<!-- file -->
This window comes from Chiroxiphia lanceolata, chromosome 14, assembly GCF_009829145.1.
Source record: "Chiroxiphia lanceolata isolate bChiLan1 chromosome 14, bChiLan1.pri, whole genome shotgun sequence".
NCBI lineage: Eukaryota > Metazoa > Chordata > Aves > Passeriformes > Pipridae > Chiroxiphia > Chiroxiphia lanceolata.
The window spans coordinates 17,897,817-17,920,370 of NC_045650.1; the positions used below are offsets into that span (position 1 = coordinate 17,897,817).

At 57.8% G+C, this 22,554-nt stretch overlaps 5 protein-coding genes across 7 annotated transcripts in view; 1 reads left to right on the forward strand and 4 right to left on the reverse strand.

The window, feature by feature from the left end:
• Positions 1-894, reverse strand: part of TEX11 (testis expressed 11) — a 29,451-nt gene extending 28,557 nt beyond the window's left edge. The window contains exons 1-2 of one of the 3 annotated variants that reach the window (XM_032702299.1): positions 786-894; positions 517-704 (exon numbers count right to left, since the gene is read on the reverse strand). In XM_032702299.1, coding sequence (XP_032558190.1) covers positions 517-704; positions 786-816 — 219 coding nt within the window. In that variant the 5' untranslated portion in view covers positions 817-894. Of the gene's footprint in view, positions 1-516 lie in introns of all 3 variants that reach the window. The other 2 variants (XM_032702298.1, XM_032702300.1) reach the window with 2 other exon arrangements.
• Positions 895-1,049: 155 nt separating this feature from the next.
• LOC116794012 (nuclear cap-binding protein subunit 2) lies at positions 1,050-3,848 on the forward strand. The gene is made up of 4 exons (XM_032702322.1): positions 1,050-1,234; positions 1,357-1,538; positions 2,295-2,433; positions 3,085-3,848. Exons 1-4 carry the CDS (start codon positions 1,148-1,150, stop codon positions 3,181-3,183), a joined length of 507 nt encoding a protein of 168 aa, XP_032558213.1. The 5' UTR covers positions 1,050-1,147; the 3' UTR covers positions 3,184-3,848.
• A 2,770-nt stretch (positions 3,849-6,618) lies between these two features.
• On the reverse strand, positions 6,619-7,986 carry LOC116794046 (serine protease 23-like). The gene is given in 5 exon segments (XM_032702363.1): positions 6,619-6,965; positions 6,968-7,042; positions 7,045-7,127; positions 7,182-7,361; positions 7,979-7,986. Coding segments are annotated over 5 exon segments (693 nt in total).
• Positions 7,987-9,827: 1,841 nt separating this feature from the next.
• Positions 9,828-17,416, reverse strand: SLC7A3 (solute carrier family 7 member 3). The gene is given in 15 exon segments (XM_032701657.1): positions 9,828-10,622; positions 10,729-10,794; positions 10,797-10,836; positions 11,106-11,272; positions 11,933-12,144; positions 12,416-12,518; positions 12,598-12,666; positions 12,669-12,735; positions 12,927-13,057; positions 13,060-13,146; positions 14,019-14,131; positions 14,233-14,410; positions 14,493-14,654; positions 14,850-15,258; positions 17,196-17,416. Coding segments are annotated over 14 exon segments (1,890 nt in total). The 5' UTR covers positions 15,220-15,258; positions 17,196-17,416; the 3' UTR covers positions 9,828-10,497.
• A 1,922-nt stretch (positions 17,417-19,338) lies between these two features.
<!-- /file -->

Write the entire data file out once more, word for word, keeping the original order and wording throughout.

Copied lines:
This window comes from Chiroxiphia lanceolata, chromosome 14, assembly GCF_009829145.1.
Source record: "Chiroxiphia lanceolata isolate bChiLan1 chromosome 14, bChiLan1.pri, whole genome shotgun sequence".
NCBI lineage: Eukaryota > Metazoa > Chordata > Aves > Passeriformes > Pipridae > Chiroxiphia > Chiroxiphia lanceolata.
The window spans coordinates 17,897,817-17,920,370 of NC_045650.1; the positions used below are offsets into that span (position 1 = coordinate 17,897,817).

At 57.8% G+C, this 22,554-nt stretch overlaps 5 protein-coding genes across 7 annotated transcripts in view; 1 reads left to right on the forward strand and 4 right to left on the reverse strand.

The window, feature by feature from the left end:
• Positions 1-894, reverse strand: part of TEX11 (testis expressed 11) — a 29,451-nt gene extending 28,557 nt beyond the window's left edge. The window contains exons 1-2 of one of the 3 annotated variants that reach the window (XM_032702299.1): positions 786-894; positions 517-704 (exon numbers count right to left, since the gene is read on the reverse strand). In XM_032702299.1, coding sequence (XP_032558190.1) covers positions 517-704; positions 786-816 — 219 coding nt within the window. In that variant the 5' untranslated portion in view covers positions 817-894. Of the gene's footprint in view, positions 1-516 lie in introns of all 3 variants that reach the window. The other 2 variants (XM_032702298.1, XM_032702300.1) reach the window with 2 other exon arrangements.
• Positions 895-1,049: 155 nt separating this feature from the next.
• LOC116794012 (nuclear cap-binding protein subunit 2) lies at positions 1,050-3,848 on the forward strand. The gene is made up of 4 exons (XM_032702322.1): positions 1,050-1,234; positions 1,357-1,538; positions 2,295-2,433; positions 3,085-3,848. Exons 1-4 carry the CDS (start codon positions 1,148-1,150, stop codon positions 3,181-3,183), a joined length of 507 nt encoding a protein of 168 aa, XP_032558213.1. The 5' UTR covers positions 1,050-1,147; the 3' UTR covers positions 3,184-3,848.
• A 2,770-nt stretch (positions 3,849-6,618) lies between these two features.
• On the reverse strand, positions 6,619-7,986 carry LOC116794046 (serine protease 23-like). The gene is given in 5 exon segments (XM_032702363.1): positions 6,619-6,965; positions 6,968-7,042; positions 7,045-7,127; positions 7,182-7,361; positions 7,979-7,986. Coding segments are annotated over 5 exon segments (693 nt in total).
• Positions 7,987-9,827: 1,841 nt separating this feature from the next.
• Positions 9,828-17,416, reverse strand: SLC7A3 (solute carrier family 7 member 3). The gene is given in 15 exon segments (XM_032701657.1): positions 9,828-10,622; positions 10,729-10,794; positions 10,797-10,836; positions 11,106-11,272; positions 11,933-12,144; positions 12,416-12,518; positions 12,598-12,666; positions 12,669-12,735; positions 12,927-13,057; positions 13,060-13,146; positions 14,019-14,131; positions 14,233-14,410; positions 14,493-14,654; positions 14,850-15,258; positions 17,196-17,416. Coding segments are annotated over 14 exon segments (1,890 nt in total). The 5' UTR covers positions 15,220-15,258; positions 17,196-17,416; the 3' UTR covers positions 9,828-10,497.
• A 1,922-nt stretch (positions 17,417-19,338) lies between these two features.